SAN DIEGO, Calif.—The American Association for Cancer Research, which has long supported young cancer researchers, honored an even younger one, a high school senior, with its first “AACR Junior Champion in Cancer Research Award” at this year's Annual Meeting here.
Elana Simon, an 18-year-old survivor of fibrolamellar hepatocellular carcinoma, was recognized for her role in studying her own rare cancer, which resulted in a paper she coauthored in Science (2014; 343:1010-1014).
Diagnosed at age 12 after more than a year of frustrating misdiagnoses including lactose intolerance, Crohn's disease, appendicitis, and stress, Simon was successfully treated through surgery at Memorial Sloan Kettering Cancer Center by Pediatric Surgical Service Chief Michael P. La Quaglia, MD, another coauthor of the study. The paper reported a gene flaw involved in the rare liver cancer, which is diagnosed in only about 200 young adults worldwide each year.
The genetic flaw she helped discover was a break that fused part of one gene to part of another one, causing a chimeric RNA transcript and protein. This abnormal protein was found in all 15 tumors studied, but not in normal liver tissue, suggesting that it might fuel cancer growth.
The team was spearheaded by Simon, now a senior at the Dalton School in New York, who had been inspired by a sophomore year internship at a laboratory at Mount Sinai Hospital that used her computer science skills to help sort genetic mutation data for pancreatic cancer.
In addition to Simon and La Quaglia, the team included gene specialists from the New York Genome Center (NYGC); her father, Sanford M. Simon, PhD, Professor and Head of Rockefeller University's Cellular Biophysics Laboratory; members of his lab; and another survivor who preferred not to be identified.
Elana Simon was “co-first” author with Joshua N. Honeyman, MD, a pediatric oncology surgery fellow from MSKCC working in the Simon lab, and NYGC's Nicolas Robine, PhD, with Sanford Simon serving as senior author.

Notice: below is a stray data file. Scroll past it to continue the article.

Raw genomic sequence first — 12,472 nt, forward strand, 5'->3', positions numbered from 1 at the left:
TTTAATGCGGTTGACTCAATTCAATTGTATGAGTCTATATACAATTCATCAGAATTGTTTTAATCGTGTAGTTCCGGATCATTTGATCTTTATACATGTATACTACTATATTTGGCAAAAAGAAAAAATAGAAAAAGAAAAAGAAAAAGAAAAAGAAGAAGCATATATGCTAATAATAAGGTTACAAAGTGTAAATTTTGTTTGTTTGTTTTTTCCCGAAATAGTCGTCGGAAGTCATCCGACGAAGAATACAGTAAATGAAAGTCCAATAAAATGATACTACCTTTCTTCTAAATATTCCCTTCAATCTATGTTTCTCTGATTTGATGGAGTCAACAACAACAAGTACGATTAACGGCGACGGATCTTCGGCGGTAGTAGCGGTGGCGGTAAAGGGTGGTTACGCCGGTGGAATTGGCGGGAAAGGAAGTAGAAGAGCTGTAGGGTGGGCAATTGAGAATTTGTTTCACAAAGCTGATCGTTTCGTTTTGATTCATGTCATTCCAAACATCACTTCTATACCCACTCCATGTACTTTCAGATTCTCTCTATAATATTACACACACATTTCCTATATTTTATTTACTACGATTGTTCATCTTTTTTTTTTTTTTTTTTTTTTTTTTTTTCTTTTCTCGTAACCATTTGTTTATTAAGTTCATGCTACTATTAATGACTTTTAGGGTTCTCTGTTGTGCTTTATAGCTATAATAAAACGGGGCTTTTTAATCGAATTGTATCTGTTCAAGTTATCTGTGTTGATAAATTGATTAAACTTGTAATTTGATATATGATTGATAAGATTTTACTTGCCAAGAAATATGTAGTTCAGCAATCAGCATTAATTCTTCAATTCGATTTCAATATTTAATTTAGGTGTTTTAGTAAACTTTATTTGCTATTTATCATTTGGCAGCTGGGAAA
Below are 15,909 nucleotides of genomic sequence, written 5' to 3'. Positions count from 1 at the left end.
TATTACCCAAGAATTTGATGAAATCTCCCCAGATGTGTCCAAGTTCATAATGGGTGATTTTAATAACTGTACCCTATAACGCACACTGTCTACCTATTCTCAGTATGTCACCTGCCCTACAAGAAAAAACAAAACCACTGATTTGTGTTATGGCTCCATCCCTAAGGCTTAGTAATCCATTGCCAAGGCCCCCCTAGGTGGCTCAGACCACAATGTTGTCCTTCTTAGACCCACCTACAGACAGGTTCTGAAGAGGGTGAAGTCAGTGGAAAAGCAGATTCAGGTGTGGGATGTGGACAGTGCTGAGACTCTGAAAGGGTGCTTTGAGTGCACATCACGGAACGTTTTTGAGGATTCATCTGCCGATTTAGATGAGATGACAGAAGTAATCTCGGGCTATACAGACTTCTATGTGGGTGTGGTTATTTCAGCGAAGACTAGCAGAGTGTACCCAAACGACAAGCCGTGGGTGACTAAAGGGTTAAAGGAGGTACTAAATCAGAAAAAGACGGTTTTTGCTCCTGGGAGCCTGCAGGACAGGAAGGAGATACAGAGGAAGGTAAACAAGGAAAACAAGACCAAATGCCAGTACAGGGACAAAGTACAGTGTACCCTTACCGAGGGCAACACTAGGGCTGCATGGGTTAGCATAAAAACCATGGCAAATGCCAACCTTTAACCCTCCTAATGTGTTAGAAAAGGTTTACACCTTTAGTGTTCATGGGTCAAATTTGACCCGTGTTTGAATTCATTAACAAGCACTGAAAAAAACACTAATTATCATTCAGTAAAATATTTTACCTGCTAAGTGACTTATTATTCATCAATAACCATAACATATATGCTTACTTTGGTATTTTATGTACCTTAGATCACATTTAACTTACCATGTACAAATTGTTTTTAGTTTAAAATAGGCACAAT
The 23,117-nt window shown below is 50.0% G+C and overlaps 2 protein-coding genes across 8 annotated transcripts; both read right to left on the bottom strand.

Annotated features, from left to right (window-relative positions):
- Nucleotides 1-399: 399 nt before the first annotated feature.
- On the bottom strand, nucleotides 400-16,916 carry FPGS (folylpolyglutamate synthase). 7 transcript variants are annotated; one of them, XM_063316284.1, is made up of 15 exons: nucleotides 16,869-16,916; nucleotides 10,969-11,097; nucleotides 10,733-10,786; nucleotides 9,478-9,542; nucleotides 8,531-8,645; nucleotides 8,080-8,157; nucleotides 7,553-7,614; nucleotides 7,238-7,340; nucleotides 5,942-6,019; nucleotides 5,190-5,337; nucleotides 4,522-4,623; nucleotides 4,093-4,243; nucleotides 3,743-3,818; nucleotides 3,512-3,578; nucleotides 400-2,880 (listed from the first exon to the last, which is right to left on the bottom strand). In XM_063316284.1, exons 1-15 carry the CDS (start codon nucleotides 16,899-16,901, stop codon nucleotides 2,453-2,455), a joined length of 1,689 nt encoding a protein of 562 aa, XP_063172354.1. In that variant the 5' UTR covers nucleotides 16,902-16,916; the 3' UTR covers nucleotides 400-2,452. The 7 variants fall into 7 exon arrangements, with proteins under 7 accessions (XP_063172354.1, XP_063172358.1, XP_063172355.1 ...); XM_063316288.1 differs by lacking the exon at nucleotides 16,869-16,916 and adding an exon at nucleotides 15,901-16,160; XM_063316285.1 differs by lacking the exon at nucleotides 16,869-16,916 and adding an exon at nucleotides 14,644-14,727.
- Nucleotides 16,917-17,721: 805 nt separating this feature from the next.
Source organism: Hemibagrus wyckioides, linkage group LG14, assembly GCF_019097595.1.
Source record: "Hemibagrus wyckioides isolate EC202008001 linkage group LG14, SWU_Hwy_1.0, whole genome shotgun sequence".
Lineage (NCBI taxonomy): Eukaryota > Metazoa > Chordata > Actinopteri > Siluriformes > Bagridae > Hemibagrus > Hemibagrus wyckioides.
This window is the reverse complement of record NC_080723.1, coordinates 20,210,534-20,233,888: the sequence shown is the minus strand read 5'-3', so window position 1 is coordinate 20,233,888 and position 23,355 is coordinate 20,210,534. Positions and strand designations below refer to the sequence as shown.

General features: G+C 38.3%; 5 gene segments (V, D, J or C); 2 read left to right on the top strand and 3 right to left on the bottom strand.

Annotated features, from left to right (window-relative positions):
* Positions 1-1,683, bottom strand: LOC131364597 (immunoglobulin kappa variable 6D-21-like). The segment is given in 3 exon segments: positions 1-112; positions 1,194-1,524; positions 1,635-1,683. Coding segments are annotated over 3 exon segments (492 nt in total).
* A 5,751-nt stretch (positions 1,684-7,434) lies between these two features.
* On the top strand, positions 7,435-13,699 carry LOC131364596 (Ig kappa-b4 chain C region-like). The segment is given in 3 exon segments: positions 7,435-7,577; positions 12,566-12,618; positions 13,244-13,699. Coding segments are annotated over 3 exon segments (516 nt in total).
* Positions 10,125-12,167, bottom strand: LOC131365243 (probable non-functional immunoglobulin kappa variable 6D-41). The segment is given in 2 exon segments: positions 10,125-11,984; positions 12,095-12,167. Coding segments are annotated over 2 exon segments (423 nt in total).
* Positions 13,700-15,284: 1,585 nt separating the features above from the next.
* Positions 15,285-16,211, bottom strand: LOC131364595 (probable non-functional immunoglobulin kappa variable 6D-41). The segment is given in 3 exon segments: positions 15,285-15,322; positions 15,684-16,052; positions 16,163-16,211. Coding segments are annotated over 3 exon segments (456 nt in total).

During an interview at the AACR meeting I met with Elana, as well as her father and mother, Rachael Migler, a writer.
Her older brother Joel did not travel west from Carnegie Mellon, where he is an undergraduate, but when he was just 15 he apparently posed some interesting insights into approaching Elana's treatment, and will be a coauthor with his father and others on another scientific paper.
Elana was keynote speaker at AACR's “Special Program for High School Students: The Conquest of Cancer and the Next Generation of Cancer Researchers.”
She received her AACR Junior Champion award at the conference's opening plenary session, which featured a video (http://bit.ly/1kL36VP) of her story.
She said that when she applied to work in the Mount Sinai lab to sequence genes she did not let anyone there know that she was a cancer survivor or that her father was a scientist.
Nor did her father or mother have any idea that their daughter was involved in cancer research. It turned out that since she was so busy with various extracurricular activities she was able to use dance as a cover for her cancer research.
Sanford Simon said when a teacher told him how well his daughter was doing on her school project, he immediately assumed it involved her dancing, and only learned then of her time in the lab. “I was so proud,” he said, adding that he wanted to respect his daughter's space.